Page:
Two Australian Palestine solidarity activists, former NSW Greens MP Sylvia Hale and Jews Against the Occupation activist Vivienne Porzsolt, were released from immigration detention by an Israeli court on July 13. The court ordered they not be deported.
The judge ruled that while they had not broken any rules, they had a limited time to apply to the Israeli Defence Force to visit Bethlehem and Ramallah in the West Bank. The pair had told immigration on entry to Israel that they wanted to visit Palestine.
Activists are hailing this decision as ground breaking: more than 100 Palestine solidarity activists have been deported in previous days from Tel Aviv airport for requesting to visit Palestine.
As NSW Greens MP David Shoebridge said: “This case has set a precedent with the court holding that simply because a person wants to visit Palestine is not sufficient basis for them to be deported from Israel.”
The pair had taken part in the Freedom Flotilla 2 to Gaza, which was stopped from leaving Greece. So they decided to participate in the “Welcome to Palestine” initiative and accepted an invitation from Dr Mazin Qumsiyeh in Bethlehem to visit. Bethlehem is the sister city of Marrickville, where Hale was a councillor before being elected to parliament.
In an outrageous act, the Israeli authorities deported more than 100 international activists who had flown in to Tel Aviv asking to visit Palestine.
Hale and Porzsolt were preparing for a hostile reception and they got it. “For the alleged crime of saying ‘We want to go to Palestine’, we spent 36 hours in reasonably unpleasant and frustrating detention, were threatened with deportation, and have spent about $4000 on legal fees,” Hale said.
But Israeli human rights lawyers took up their case. “We’ve nothing but praise for our lawyers — Omer Shatz and Iftah Cohen. They were really delighted — and surprised — at the court’s decision, possibly even more than we were.”
Hale told Green Left Weekly that the Australian embassy has also been helpful. However, she said the same could not be said about Israeli immigration officers.
“Our requests to speak to lawyers and consular officials, for showers and food were constantly brushed off with ‘in a few minutes, soon’ … When we complained about the delays and banged on our cell door, we were threatened with handcuffing.”
She said Israeli prosecuters had argued that their cries of “Free Palestine”, “We want to go to Palestine”, and “Free Gaza” had caused a disturbance. “But, as the judge pointed out, we had received no prior warnings that shouting slogans was a forbidden act, and in any case we did not refuse to cooperate thereafter.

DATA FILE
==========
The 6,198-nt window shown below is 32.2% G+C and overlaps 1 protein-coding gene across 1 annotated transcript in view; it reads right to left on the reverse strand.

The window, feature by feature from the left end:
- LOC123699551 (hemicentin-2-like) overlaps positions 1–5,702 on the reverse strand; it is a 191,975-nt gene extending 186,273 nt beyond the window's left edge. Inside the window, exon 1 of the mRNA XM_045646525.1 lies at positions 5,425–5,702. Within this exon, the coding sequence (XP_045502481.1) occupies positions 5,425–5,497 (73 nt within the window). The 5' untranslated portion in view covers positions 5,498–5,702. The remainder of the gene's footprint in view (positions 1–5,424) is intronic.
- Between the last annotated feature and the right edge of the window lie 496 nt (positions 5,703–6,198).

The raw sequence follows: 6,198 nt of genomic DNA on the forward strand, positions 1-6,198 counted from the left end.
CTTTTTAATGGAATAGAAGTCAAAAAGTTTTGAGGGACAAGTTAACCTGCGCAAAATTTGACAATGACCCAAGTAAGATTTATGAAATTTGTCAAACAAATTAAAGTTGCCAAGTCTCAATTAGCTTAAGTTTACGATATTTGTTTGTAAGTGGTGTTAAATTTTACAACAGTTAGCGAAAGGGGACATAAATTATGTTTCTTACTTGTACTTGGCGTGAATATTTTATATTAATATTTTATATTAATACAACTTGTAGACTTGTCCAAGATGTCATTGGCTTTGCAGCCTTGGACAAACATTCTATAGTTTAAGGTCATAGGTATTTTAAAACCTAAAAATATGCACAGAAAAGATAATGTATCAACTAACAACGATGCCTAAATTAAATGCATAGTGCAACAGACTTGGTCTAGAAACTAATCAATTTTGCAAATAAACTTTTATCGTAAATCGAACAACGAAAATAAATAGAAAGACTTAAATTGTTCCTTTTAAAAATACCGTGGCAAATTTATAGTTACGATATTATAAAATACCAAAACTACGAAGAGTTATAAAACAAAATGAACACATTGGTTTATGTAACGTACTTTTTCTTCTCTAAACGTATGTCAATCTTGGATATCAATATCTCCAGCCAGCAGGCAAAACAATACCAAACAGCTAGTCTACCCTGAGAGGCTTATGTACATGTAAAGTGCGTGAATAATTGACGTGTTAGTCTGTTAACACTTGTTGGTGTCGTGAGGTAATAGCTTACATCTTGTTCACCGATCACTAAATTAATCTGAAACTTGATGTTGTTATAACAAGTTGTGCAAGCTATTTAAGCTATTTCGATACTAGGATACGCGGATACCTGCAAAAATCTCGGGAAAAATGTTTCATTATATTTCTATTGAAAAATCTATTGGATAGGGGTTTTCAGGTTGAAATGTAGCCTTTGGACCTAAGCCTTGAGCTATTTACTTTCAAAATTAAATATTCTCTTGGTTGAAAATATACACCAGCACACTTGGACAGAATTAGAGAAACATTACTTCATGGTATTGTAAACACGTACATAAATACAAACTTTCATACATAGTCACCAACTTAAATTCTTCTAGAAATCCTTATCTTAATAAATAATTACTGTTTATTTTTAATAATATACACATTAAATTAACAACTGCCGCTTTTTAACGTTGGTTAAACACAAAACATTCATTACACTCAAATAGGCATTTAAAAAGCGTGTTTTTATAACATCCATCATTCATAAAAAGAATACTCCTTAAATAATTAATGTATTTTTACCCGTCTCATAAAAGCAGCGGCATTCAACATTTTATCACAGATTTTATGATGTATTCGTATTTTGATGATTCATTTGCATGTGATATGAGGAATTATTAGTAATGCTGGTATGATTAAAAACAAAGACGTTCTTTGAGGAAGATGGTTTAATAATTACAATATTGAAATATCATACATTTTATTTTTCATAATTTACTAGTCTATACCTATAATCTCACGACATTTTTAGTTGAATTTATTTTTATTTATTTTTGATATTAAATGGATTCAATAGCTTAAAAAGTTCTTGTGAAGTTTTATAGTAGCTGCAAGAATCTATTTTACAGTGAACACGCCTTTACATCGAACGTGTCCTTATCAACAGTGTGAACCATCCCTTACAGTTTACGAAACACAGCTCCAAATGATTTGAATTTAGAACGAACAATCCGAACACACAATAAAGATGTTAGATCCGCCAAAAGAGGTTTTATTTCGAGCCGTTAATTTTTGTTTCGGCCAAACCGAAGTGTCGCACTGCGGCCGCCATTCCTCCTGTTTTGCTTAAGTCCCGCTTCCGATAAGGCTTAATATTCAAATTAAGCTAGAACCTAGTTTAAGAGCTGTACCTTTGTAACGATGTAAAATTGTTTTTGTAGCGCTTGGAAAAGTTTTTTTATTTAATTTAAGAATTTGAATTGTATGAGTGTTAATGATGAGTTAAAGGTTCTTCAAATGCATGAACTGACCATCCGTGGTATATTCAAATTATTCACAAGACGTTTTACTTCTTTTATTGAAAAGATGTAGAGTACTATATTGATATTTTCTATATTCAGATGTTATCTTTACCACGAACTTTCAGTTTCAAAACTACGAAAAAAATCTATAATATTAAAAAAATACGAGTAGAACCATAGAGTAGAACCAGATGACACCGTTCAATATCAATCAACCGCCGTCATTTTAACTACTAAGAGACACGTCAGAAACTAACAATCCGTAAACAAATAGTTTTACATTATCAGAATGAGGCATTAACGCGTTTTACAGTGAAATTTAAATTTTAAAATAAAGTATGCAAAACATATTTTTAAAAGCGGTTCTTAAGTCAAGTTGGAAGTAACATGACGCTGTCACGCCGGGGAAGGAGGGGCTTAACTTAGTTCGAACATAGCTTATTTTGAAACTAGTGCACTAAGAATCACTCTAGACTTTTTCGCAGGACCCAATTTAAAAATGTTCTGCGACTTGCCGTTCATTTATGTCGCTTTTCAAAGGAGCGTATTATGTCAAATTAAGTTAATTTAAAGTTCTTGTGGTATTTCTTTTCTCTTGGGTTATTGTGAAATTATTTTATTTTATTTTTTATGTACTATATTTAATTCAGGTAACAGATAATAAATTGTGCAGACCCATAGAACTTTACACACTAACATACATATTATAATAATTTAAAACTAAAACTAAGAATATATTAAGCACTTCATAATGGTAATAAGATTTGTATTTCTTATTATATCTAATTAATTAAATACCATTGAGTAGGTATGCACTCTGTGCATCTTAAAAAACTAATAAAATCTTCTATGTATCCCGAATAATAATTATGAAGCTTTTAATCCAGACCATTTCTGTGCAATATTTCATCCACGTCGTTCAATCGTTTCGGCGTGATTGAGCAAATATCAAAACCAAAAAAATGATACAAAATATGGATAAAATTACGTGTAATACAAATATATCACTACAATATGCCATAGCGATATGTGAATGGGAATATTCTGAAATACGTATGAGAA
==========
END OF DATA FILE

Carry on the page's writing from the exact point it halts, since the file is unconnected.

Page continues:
“We did, however, not go completely quietly.
“We were refused permission to reclaim our luggage from the baggage carousel and were assured that it was completely safe. However, when we were finally taken to retrieve it, my backpack was missing. We spent a ludicrous 90 minutes searching for it, with a police officer vainly assuring me that we were going to be deported and that my pack would be sent on after. I refused to budge, they threatened to drag me. The pack was eventually found in Lost Property. The whole thing had a Keystone Cops air about it.
“With the baggage eventually retrieved, our bags were thoroughly searched and we were closely patted down. In all, it took from 4.30am, when we arrived in Tel Aviv, until about 8am when we landed in the detention facility.”
The court gave the pair only 24 hours to apply for permission from Israeli authorities to go to the West Bank. They are worried that the politicised bureaucracy may again stymie their efforts to visit Palestine. For example, the interior ministry have them a visa for Israel for only 48 hours.
Porzsolt told GLW: “We are concerned that the minister of the interior is trying to subvert the decision of the court by making it practically impossible for us to go to the West Bank.
"It would mean that the Occupied Palestinian Territories really don’t have a separate status from Israel under Israeli law. But if it means we have 48 hours to get into the West Bank and then apply for another Israeli visa when we come back, that would be great."
Both Hale and Porzsolt say that the precedent that their case has set is very important.
“Anyone may now go to Israel and then request entry to the West Bank. We anticipate possibly thousands of people availing themselves of the opportunity, and wonder just how the Israeli authorities will deal with that!” Hale said.
Keep the pressure up on the Australian government to insist that these two courageous women have the right to visit Palestine.
The Israeli Embassy can be contacted on (02) 6215 4500 (press 8 for English then 2 for the ambassador’s office).
Contact Kevin Rudd’s office: Telephone: (02) 6277 7500; Fax: (02) 6273 4112; Email: firstname.lastname@example.org